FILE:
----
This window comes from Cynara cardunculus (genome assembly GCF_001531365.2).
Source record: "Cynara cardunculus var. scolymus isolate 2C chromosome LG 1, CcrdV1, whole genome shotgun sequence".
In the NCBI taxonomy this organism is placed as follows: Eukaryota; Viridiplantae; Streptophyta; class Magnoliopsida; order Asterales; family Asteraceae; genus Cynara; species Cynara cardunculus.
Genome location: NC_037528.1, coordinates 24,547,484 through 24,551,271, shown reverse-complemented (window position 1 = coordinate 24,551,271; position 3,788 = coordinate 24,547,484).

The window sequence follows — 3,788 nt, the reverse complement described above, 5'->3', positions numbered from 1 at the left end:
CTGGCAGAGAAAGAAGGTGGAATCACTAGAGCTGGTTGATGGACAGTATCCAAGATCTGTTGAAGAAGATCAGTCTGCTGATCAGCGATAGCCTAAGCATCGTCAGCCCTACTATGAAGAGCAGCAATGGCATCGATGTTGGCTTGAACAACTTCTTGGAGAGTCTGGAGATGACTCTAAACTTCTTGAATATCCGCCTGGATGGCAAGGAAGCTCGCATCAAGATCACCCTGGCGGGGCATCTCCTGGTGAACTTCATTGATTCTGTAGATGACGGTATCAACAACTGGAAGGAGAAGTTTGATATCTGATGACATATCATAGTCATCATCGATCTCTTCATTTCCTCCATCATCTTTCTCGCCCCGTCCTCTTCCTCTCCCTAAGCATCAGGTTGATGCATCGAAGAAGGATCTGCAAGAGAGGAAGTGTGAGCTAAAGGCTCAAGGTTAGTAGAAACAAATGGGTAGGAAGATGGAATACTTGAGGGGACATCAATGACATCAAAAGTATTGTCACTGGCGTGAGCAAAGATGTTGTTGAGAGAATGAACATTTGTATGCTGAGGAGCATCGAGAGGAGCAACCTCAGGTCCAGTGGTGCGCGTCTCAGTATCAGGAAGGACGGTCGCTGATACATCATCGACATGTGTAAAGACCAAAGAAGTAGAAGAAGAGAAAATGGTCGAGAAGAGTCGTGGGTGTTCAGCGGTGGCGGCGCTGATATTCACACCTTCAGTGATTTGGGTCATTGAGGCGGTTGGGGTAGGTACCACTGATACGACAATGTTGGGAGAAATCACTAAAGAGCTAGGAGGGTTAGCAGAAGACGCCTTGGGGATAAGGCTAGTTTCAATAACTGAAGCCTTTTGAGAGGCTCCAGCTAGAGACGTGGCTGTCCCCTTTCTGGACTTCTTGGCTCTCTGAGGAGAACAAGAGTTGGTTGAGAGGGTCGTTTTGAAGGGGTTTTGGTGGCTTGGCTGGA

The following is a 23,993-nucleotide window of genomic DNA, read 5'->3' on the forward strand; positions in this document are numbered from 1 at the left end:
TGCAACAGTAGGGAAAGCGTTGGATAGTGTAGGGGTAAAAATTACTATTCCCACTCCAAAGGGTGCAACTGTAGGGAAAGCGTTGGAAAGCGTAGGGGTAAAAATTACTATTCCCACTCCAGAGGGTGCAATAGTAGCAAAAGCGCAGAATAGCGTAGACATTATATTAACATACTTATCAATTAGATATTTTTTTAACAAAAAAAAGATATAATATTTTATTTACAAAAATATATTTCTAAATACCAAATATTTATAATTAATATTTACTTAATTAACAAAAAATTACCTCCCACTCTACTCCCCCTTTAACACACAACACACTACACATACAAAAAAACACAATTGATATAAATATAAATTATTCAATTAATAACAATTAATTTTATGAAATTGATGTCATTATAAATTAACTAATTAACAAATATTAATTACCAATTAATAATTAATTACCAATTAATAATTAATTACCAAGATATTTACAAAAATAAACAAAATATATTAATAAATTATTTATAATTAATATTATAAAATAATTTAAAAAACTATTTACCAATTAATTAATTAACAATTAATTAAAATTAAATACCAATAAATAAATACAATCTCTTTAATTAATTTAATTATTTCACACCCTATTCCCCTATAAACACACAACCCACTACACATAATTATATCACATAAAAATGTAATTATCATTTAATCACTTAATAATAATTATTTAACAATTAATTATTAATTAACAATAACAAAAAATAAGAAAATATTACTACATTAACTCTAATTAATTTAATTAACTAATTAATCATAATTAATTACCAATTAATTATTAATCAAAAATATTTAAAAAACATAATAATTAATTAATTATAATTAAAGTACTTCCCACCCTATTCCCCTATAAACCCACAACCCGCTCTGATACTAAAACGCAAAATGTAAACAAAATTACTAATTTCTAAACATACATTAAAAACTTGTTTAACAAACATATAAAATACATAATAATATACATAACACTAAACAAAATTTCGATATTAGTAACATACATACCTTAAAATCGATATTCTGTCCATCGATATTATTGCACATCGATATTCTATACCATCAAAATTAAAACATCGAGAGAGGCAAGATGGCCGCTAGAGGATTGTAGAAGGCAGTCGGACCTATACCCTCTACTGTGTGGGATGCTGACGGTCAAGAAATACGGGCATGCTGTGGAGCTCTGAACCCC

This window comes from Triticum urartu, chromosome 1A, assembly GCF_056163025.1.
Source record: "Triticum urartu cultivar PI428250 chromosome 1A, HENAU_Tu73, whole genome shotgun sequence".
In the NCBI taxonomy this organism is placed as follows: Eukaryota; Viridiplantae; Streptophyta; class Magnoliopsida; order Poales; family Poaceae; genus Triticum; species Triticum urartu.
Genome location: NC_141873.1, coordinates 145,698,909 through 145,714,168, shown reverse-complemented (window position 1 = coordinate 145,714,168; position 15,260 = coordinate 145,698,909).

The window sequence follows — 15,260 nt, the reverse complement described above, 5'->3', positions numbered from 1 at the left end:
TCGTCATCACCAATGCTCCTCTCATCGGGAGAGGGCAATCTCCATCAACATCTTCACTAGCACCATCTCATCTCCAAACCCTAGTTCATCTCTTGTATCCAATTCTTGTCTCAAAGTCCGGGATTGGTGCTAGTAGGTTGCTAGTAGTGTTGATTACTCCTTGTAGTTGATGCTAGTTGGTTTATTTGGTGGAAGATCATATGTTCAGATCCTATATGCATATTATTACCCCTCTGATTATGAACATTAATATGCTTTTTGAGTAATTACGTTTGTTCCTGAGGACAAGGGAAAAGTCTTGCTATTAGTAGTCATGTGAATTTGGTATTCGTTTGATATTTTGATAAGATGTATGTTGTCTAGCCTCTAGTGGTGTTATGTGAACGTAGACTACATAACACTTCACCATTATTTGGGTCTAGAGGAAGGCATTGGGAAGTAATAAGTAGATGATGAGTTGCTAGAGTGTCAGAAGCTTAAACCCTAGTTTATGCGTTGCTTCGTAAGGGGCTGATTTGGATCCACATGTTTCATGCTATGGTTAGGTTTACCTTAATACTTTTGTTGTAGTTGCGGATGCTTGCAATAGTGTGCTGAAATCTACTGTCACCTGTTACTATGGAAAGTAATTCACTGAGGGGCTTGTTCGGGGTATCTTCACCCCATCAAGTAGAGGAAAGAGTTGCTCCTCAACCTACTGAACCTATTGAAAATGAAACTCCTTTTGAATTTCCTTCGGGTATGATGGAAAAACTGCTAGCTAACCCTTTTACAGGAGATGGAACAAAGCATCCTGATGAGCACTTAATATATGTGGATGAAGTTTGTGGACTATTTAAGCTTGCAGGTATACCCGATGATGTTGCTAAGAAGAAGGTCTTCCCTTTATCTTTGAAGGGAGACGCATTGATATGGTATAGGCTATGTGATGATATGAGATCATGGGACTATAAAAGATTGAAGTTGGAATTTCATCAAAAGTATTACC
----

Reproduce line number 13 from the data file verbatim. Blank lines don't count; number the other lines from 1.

The window sequence follows — 15,260 nt, the reverse complement described above, 5'->3', positions numbered from 1 at the left end: